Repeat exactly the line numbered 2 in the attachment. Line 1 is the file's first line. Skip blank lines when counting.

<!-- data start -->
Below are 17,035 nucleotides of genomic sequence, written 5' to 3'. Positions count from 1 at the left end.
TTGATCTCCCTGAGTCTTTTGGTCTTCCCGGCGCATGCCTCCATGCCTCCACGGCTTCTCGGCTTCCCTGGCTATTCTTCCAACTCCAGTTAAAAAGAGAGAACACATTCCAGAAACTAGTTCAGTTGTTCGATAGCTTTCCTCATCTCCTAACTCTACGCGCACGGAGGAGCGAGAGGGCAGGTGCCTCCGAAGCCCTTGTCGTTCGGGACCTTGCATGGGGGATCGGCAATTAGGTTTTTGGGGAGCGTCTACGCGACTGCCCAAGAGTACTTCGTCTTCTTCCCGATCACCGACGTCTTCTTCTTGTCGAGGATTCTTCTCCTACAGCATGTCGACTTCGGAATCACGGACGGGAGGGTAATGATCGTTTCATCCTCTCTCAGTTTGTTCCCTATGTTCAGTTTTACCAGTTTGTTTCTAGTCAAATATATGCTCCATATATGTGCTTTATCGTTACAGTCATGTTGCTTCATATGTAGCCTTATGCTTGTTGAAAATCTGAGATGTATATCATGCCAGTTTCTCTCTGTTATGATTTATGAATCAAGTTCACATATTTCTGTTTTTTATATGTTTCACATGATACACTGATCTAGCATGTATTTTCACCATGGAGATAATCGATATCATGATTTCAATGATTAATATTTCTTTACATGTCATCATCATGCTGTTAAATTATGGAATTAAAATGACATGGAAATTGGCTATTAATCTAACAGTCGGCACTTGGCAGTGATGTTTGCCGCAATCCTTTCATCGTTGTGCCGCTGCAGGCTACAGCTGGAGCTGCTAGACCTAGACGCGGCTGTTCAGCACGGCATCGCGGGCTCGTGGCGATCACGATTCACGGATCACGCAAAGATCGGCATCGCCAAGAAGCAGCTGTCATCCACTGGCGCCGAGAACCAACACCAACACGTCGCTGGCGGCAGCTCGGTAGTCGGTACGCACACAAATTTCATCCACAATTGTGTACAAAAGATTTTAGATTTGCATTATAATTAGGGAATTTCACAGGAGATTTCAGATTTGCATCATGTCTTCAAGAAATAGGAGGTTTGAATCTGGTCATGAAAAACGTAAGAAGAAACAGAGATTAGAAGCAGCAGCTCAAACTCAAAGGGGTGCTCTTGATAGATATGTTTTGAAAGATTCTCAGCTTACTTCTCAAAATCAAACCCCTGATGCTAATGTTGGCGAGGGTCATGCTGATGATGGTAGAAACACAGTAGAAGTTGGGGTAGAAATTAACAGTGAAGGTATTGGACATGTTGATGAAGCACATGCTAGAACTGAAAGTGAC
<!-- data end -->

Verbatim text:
TTGATCTCCCTGAGTCTTTTGGTCTTCCCGGCGCATGCCTCCATGCCTCCACGGCTTCTCGGCTTCCCTGGCTATTCTTCCAACTCCAGTTAAAAAGAGAGAACACATTCCAGAAACTAGTTCAGTTGTTCGATAGCTTTCCTCATCTCCTAACTCTACGCGCACGGAGGAGCGAGAGGGCAGGTGCCTCCGAAGCCCTTGTCGTTCGGGACCTTGCATGGGGGATCGGCAATTAGGTTTTTGGGGAGCGTCTACGCGACTGCCCAAGAGTACTTCGTCTTCTTCCCGATCACCGACGTCTTCTTCTTGTCGAGGATTCTTCTCCTACAGCATGTCGACTTCGGAATCACGGACGGGAGGGTAATGATCGTTTCATCCTCTCTCAGTTTGTTCCCTATGTTCAGTTTTACCAGTTTGTTTCTAGTCAAATATATGCTCCATATATGTGCTTTATCGTTACAGTCATGTTGCTTCATATGTAGCCTTATGCTTGTTGAAAATCTGAGATGTATATCATGCCAGTTTCTCTCTGTTATGATTTATGAATCAAGTTCACATATTTCTGTTTTTTATATGTTTCACATGATACACTGATCTAGCATGTATTTTCACCATGGAGATAATCGATATCATGATTTCAATGATTAATATTTCTTTACATGTCATCATCATGCTGTTAAATTATGGAATTAAAATGACATGGAAATTGGCTATTAATCTAACAGTCGGCACTTGGCAGTGATGTTTGCCGCAATCCTTTCATCGTTGTGCCGCTGCAGGCTACAGCTGGAGCTGCTAGACCTAGACGCGGCTGTTCAGCACGGCATCGCGGGCTCGTGGCGATCACGATTCACGGATCACGCAAAGATCGGCATCGCCAAGAAGCAGCTGTCATCCACTGGCGCCGAGAACCAACACCAACACGTCGCTGGCGGCAGCTCGGTAGTCGGTACGCACACAAATTTCATCCACAATTGTGTACAAAAGATTTTAGATTTGCATTATAATTAGGGAATTTCACAGGAGATTTCAGATTTGCATCATGTCTTCAAGAAATAGGAGGTTTGAATCTGGTCATGAAAAACGTAAGAAGAAACAGAGATTAGAAGCAGCAGCTCAAACTCAAAGGGGTGCTCTTGATAGATATGTTTTGAAAGATTCTCAGCTTACTTCTCAAAATCAAACCCCTGATGCTAATGTTGGCGAGGGTCATGCTGATGATGGTAGAAACACAGTAGAAGTTGGGGTAGAAATTAACAGTGAAGGTATTGGACATGTTGATGAAGCACATGCTAGAACTGAAAGTGAC